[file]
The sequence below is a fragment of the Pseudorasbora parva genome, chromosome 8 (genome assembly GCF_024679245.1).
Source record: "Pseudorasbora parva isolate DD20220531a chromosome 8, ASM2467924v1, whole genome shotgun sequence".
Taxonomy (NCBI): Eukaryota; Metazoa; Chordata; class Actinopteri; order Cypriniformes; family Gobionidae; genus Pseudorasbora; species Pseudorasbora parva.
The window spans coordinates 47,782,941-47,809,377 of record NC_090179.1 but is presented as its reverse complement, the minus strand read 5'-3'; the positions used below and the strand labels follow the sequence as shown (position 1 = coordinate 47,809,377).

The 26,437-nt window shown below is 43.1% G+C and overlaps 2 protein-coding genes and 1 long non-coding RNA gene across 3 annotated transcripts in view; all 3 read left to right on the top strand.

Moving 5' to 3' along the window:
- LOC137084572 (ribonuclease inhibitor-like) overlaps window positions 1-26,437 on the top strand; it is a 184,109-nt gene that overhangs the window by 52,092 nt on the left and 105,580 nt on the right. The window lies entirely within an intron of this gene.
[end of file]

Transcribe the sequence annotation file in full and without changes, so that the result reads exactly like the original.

The sequence below is a fragment of the Pseudorasbora parva genome, chromosome 8 (genome assembly GCF_024679245.1).
Source record: "Pseudorasbora parva isolate DD20220531a chromosome 8, ASM2467924v1, whole genome shotgun sequence".
Taxonomy (NCBI): Eukaryota; Metazoa; Chordata; class Actinopteri; order Cypriniformes; family Gobionidae; genus Pseudorasbora; species Pseudorasbora parva.
The window spans coordinates 47,782,941-47,809,377 of record NC_090179.1 but is presented as its reverse complement, the minus strand read 5'-3'; the positions used below and the strand labels follow the sequence as shown (position 1 = coordinate 47,809,377).

The 26,437-nt window shown below is 43.1% G+C and overlaps 2 protein-coding genes and 1 long non-coding RNA gene across 3 annotated transcripts in view; all 3 read left to right on the top strand.

Moving 5' to 3' along the window:
- LOC137084572 (ribonuclease inhibitor-like) overlaps window positions 1-26,437 on the top strand; it is a 184,109-nt gene that overhangs the window by 52,092 nt on the left and 105,580 nt on the right. The window lies entirely within an intron of this gene.